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Today is pretty special here.  Well, actually I think everyday is pretty special here, but today is even ‘special-er’ if that is a word.  Today is the summer solstice.  Yes, the day that many of us long for…it is the longest day of the year.  I could now crank out several paragraphs about the shifting tilt of the Earth on its axis, but that would bore even me.  For people who tend to love sunlight, the longest day gives us just what we are after, and in the case of my island, this means that from 0625 to 2116 in the evening, we all will be basking in the warmth of the sun.

Now in all fairness, we don’t quite celebrate the day like they do in some other places.  The morning news channels all reported that the number of people who had flocked to Stonehenge had never been higher.  Stonehenge, located in southern England, is a very special place to see.  The rings of stones date back four or five-thousand years and for many, represent “the” place to be on the summer Solstice.  Sort of a blending of an all-night party and a semi-religious ceremony, this year an estimated 35,000 pseudo-Druids, New Age aficionados and those who probably had nothing else to do at the break of dawn except to watch the sun peek over the Salisbury Plain.

I can remember whilst living in London, we drove out to see Stonehenge one summer day and it was pretty spectacular.  I have always enjoyed being in seriously old stone buildings (okay, so Stonehenge isn’t actually a building, but stick with me for a few more sentences).  What I have always tried to do is press my palm up against one of the stone walls.  It is almost as if you can ‘feel’ the history of the building and ‘hear’ some of the stories that, if it could talk, have taken place within its walls.  I really wanted to do this at Stonehenge, but when we were there, the entire site had barriers that had been constructed around it.  There were signs that alluded to the fact that the site was being restored, but I think that there must be a lot of people who just wanted to touch it.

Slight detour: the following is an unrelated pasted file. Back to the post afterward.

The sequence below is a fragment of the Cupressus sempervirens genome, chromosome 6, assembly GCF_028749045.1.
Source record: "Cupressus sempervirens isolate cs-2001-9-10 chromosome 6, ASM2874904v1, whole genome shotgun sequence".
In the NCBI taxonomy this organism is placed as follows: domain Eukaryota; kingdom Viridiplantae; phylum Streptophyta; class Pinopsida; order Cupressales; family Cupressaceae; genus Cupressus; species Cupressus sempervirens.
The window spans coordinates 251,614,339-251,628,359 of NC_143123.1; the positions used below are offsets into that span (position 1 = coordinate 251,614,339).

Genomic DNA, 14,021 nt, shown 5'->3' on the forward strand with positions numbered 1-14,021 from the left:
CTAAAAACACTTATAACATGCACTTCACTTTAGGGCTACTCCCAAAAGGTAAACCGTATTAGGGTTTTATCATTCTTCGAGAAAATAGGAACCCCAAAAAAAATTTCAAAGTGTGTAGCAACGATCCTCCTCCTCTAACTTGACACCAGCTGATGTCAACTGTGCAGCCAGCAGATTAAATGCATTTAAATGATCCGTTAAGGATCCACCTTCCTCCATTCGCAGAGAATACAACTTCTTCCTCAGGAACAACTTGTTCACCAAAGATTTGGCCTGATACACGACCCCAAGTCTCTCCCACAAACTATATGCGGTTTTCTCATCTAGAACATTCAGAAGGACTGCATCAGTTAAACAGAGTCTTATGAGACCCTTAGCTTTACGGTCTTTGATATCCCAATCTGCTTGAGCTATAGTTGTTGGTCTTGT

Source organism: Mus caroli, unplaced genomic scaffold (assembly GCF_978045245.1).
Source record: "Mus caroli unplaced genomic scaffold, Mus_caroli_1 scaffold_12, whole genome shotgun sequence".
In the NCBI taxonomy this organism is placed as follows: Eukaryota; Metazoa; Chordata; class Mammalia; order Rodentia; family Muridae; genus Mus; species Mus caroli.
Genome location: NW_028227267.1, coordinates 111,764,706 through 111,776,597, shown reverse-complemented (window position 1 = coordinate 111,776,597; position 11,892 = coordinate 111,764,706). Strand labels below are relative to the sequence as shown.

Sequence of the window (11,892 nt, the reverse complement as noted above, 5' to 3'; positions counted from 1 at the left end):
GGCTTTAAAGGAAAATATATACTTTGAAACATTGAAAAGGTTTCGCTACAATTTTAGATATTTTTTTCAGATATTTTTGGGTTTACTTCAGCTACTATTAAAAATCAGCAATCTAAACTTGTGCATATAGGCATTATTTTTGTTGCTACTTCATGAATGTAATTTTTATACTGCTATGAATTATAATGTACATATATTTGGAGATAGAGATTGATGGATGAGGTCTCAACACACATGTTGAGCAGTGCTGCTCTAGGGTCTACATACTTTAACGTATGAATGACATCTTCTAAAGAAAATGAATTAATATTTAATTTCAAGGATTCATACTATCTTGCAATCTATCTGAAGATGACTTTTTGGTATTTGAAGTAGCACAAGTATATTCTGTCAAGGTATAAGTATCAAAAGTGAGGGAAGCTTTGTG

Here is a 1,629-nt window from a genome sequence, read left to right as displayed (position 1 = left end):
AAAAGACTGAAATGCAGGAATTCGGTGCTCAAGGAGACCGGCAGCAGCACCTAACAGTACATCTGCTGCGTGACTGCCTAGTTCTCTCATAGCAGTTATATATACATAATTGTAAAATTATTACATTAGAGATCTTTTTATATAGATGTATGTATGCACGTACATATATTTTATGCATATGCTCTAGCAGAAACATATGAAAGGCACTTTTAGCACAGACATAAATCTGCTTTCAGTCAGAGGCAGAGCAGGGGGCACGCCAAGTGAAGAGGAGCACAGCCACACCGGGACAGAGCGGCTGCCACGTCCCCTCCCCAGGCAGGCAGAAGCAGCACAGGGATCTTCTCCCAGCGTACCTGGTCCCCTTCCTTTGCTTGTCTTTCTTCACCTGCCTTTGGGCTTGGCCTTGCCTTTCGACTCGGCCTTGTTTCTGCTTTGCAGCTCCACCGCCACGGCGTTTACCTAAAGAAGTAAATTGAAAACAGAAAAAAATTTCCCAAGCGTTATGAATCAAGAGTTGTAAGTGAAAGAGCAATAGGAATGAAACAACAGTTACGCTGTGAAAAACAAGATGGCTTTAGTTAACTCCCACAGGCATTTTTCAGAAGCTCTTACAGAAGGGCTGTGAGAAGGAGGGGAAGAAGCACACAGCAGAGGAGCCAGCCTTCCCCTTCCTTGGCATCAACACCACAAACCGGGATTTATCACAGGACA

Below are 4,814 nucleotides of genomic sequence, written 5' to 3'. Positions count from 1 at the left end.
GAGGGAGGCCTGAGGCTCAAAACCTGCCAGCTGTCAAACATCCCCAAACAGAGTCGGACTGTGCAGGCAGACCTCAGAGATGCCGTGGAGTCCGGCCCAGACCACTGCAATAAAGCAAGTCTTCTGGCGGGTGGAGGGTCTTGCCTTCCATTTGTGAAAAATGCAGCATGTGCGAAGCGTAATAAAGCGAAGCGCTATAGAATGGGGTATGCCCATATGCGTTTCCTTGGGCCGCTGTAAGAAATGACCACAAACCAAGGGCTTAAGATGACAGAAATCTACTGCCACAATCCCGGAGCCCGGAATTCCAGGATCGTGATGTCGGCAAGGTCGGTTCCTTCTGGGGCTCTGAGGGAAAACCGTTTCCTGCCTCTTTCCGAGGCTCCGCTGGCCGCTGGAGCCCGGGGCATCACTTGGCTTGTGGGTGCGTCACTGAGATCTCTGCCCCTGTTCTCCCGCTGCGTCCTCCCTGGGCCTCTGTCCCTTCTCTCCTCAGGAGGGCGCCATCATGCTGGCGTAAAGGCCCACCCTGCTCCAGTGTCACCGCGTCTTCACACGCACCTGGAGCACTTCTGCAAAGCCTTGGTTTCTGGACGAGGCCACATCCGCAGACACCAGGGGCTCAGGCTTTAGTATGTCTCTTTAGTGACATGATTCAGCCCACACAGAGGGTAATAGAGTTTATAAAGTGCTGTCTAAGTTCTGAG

I didn’t celebrate a Stonehenge-type Solstice – my wardrobe contains nothing that even looks like it has been made out of horse-hair, nor did I clink any little cymbals or do an serious chanting.  Having said that, at one point during the day, I was considering humming along with Tina Turner’s voice as she belted out ‘boom-shucka-lucka-lucka, boom-shucka-lucka-lucka, dah dah dah, dah dah day, dah dah day, hey-hey-hey’ on my iTunes. (Would that have counted as chanting?  Not sure)  What I did was do what I normally do on non-work days…I went outside and enjoyed the day.